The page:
identified so far: endonuclease, exonuclease, helicase, DNA binding, RNA
binding and transcription regulator domain (Sorek et al. 2008).

CRISPR/Cas system plays a significant role in the defense mechanism
against phage infection. Barrangou et al. demonstrated that some small group of
bacteria infected with phage survived with some additional sets of repeat-spacer
sequence present in its CRISPR1 locus. These sets are identical with the genome
of phages, indicating that they are acquired from phage itself. When those
sequences mutated, all new mutants seemed to lose their resistance against phage
infection. Furthermore, when these new sets are transformed into phage-sensitive
bacteria, the new mutants become resistant of phage infection. Deletion of the sets
transformed also makes mutants lose their resistance (Sorek et al. 2008).
Interestingly, phages are able to adapt the situation by changing its PAM
sequence to withstand resistance from bacteria. This adaptation showed that PAM
sequence has a significant role in CRISPR/Cas recognition system. To study the
mechanism, Barrangou et al. also inactivated two subtype-specific cas genes.
Inactivation of cas gene which has endonuclease motif leads to inability to resist
infection. Inactivation of the other cas gene leads to inability to acquire new set of
repeat-spacer sequence (Sorek et al. 2008).

CRISPR/Cas mechanism is somewhat similar to siRNA/RNAi system found
in eukaryotes. In eukaryotes, dsRNA from viruses are sliced into siRNA by Dicer.
siRNA then converted into ssRNA by RNA induced silencing protein complex
(RISC). siRNA and RISC form complex that will recognize other viral genomes,
leading to its degradation by Slicer protein (Sorek et al. 2008).
CRISPR/Cas system works analogous to siRNA system. There are three
major stages in CRISPR/Cas mechanism of defense. Those stages are adaptation,
expression (biogenesis) and interference (Sorek et al. 2008).
Adaptation stage is where new spacer is recognized from the foreign genetic
material. Those sequences, called protospacers, then processed into small spacers
and integrated into CRISPR array right downstream of the leader sequence. The
repeat then duplicates and integrated upstream the new spacer, making a repeat-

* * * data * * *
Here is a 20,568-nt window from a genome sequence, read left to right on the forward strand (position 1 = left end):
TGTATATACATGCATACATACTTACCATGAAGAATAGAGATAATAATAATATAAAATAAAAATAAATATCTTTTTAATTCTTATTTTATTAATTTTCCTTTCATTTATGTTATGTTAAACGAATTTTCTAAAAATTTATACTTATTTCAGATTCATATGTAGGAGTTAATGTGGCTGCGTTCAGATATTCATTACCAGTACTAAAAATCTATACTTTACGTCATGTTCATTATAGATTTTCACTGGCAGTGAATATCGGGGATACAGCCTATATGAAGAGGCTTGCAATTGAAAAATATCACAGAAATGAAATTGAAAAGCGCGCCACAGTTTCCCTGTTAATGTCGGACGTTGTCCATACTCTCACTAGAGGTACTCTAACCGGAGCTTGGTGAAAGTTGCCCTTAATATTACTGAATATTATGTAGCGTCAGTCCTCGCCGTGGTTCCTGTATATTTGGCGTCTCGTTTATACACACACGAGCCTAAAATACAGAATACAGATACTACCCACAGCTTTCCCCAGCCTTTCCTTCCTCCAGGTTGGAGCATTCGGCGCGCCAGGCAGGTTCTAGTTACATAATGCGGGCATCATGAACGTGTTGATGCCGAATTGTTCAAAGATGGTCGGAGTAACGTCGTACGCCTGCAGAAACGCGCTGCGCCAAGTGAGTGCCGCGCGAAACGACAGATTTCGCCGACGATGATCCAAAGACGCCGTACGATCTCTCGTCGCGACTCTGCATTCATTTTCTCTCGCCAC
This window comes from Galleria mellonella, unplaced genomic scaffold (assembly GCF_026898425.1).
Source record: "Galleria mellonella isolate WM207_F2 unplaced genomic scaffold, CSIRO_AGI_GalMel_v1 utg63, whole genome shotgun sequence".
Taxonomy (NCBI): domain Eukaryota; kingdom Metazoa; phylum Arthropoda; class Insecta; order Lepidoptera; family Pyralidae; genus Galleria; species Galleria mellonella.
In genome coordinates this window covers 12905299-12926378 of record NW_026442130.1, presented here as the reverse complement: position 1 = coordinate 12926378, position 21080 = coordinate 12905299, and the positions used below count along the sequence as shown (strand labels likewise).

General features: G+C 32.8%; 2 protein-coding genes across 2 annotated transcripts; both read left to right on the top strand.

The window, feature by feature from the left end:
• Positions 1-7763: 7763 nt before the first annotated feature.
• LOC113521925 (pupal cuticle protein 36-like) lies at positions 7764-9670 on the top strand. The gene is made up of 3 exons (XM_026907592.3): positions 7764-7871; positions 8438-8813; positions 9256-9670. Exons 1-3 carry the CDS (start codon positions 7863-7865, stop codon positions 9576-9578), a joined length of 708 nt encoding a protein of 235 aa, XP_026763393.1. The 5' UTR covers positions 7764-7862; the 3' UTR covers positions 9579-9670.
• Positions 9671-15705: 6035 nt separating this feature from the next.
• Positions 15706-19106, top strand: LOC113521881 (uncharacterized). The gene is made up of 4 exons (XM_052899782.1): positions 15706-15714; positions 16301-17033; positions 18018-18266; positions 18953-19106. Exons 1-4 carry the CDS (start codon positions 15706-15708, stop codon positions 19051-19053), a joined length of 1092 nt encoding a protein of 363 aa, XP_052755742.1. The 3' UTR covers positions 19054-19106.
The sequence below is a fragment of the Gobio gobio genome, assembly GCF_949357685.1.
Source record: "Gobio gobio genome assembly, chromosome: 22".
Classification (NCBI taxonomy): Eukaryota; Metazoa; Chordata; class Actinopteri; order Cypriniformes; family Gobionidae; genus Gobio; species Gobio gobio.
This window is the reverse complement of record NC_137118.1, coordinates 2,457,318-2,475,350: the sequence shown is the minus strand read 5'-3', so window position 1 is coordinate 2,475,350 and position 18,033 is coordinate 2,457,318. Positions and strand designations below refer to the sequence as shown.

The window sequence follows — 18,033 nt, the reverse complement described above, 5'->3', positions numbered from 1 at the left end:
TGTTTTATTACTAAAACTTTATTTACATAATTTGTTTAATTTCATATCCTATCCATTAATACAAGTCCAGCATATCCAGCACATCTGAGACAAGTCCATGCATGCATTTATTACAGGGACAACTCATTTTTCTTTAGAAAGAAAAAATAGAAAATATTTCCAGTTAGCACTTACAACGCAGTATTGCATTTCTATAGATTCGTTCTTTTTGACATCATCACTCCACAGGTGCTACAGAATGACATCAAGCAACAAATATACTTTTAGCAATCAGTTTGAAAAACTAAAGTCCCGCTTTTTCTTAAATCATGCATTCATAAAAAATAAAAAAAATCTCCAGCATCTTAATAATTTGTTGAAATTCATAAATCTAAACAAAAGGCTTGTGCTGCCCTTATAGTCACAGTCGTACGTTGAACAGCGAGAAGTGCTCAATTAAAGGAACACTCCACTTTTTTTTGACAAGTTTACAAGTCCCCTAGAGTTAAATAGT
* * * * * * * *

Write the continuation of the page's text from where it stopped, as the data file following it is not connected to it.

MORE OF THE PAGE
spacer pattern in the array (Makarova et al. 2011).
Expression (biogenesis) stage begins with transcription of CRISPR array
into a long mRNA transcript. The mRNA then cut in the middle of the repeats,
resulting in short RNA with one spacer and two half repeats in both ends. This
short RNA binds Cas protein, forming a complex of functional Cas protein
(Makarova et al. 2011).
Interference stage is when the complex then recognizes and binds foreign
sequence as its target, leading to degradation by another Cas protein with RecB-
like activity. The detailed mechanisms of CRISPR/Cas interference differ
according to their types (Makarova et al. 2011).

Figure 2 Typical CRISPR/Cas mechanism (Sorek et al. 2008).

CRISPR/Cas systems are classified into three major types, each type has
several subtypes. Those types and subtypes differ in terms of mechanism and cas
genes associated.

Figure 3 Detailed CRISPR/Cas mechanism (Makarova et al. 2011).

Type I CRISPR-associated system

Type I CRISPR/Cas system perhaps is the most widely distributed among
archaea and bacteria. This type has six distinct subtypes (I-A I-F). All subtypes
encodes cas3 gene whose protein has N-terminal HD phosphohydrolase domain
and C-terminal DExH helicase domain. In some subtypes, genes which encode
nuclease and helicase domains are separated, but still function together to cleave
and unwind target dsDNA. Cas3, however, is unable to recognize the target DNA,
therefore the presence of other protein complex is necessary in this system.
Each subtype of type I CRISPR/Cas system has its own protein complex
called Cascade (Cas complex for antiviral defense) acting as surveillance complex
which recognize foreign DNA. First Cascade protein identified was from E. coli
K12 (Type I-E). This protein is a ribonucleoprotein, weighs 405 kDa and consists
of 11 subunits of 5 functionally essential Cas protein. One of the subunits